A patient’s recovery and rehabilitation plan is crucial to the overall success of knee replacement surgery. A recovery and rehabilitation plan can help the patient:
- Leave the hospital sooner
- Regain knee strength and range of motion more quickly
- Resume independent living sooner
- Avoid potential complications
Typically, knee replacement patients are able to leave the hospital within 1 to 5 days (often 2 or 3), and they can take care of themselves and resume most activities 6 weeks after surgery. The majority of patients are 90% recovered after 3 months, though it can take 6 months or longer before they are 100% recovered.
Some knee replacement patients do not follow the typical recovery timeline. For example:
- Patients who did knee-strengthening exercises in preparation for surgery sometimes recover more quickly.
- Patients who are older, smoke, or have other medical conditions may take longer to heal.
Deviation from the “typical” recovery timeline cannot always be predicted, but these differences are usually okay as long as the patient, doctor, and physical therapist, continue to work together towards a full recovery.
The First 24 Hours After Knee Replacement Surgery
After surgery, the patient will wake up from anesthesia and begin to regain feeling in his or her legs. Doctors will pre-emptively treat pain using a combination of pain-relief methods that complement each other and minimize side effects, an approach that is called multimodal analgesia.
Read more about multi-modal analgesia and Managing the Pain of Joint Replacement.
Within 24 hours, if pain is under control, the patient may be asked to stand up and take a few steps with the aid of a physical therapist and/or a walker. Patients who get up and bear some weight (with assistance) on their new knees soon after surgery tend to recover more quickly than patients who do not.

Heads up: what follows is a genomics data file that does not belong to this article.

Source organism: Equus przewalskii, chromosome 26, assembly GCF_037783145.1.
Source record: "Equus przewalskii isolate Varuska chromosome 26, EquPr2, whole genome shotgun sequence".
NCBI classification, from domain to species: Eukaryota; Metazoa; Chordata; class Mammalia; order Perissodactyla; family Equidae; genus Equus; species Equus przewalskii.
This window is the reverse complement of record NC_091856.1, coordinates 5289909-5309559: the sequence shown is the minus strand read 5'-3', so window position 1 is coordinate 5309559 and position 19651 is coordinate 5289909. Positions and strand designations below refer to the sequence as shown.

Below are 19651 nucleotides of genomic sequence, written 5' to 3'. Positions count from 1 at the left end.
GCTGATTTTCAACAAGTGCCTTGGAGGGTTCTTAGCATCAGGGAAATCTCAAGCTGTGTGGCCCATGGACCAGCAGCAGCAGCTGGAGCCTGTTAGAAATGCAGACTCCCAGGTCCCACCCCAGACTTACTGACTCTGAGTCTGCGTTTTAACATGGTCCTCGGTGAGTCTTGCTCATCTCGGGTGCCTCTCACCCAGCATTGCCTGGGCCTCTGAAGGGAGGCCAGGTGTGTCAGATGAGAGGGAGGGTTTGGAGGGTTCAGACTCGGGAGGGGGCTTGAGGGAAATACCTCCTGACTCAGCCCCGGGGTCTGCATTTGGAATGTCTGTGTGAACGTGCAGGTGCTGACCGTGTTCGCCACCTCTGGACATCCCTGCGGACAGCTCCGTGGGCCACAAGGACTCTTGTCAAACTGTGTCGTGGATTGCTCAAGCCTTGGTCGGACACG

Continuous Passive Motion (CPM) Machines
Some doctors prescribe continuous passive motion (CPM) machines after surgery. A CPM machine slowly moves the affected leg, causing it to repeatedly straighten and bend, while the patient is lying on his or her back. A patient may use a CPM machine for up to 8 hours a day, in between sleeping and physical therapy.
Evidence suggests CPM machines help patients regain range of motion more quickly,1 which can facilitate a faster hospital discharge. Some patients are also prescribed CPM machines for temporary use at home after discharge.
Not all insurance companies cover CPM machines and, while they do help patients regain flexibility sooner, there is no definitive evidence that the CPM use affects risk of DVT, long-term knee range of motion, or knee function.2
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How Much Weight Can Be Put On the New Knee?
Knee replacement patients are given weight-bearing guidelines to follow in the hospital and at home. Exactly how much pressure the new knee can initially support will depend on factors such as:
- The type of surgery preformed (e.g. total replacement vs. one-sided knee replacement)
- The type of prostheses and how it is fixated to the natural bone
- The condition of the patient’s natural bone
Over time, patients will be asked to put incrementally more weight on the new knee.
When Can a Knee Replacement Patient Leave the Hospital?
Most knee replacement patients will be discharged once pain is under control and they are able to:
- Get in and out of bed and walk short distances (typically 150 to 300 feet) with the aid of a walker or crutches
- Get into and out of bed and get up and down stairs
- Bend the knee 90 degrees
- Follow precautions to avoid injuring the new knee
Discharge criteria can vary depending on the patient and the hospital’s policy. For example, some hospitals may require the patient to only bend the knee 80 degrees.
Some patients meet the criteria for discharge after just one or two days. People who have two knees replaced at the same time, certain pre-existing medical conditions, uncontrolled pain, or general weakness may be kept in the hospital longer.
Discharge to a rehabilitation facility
Patients who live in multi-level homes, who do not have live-in caregivers, or who face other rehabilitation challenges may be discharged to a short-term care facility that provides health care and physical and occupational therapy. These stays may be covered by insurance, depending on the policy and patient circumstances.
- Harvey LA, Brosseau L, Herbert RD. Continuous passive motion following total knee arthroplasty in people with arthritis. Cochrane Database Syst Rev. 2014 Feb 6;2:CD004260. doi: 10.1002/14651858.CD004260.pub3. Review. PubMed PMID: 24500904.
- Canale ST and Beaty JH, eds. Campbell’s Operative Orthopaedics. Vol 1. 12th ed. Philadelphia, PA: Elsevier Mosby; 2013.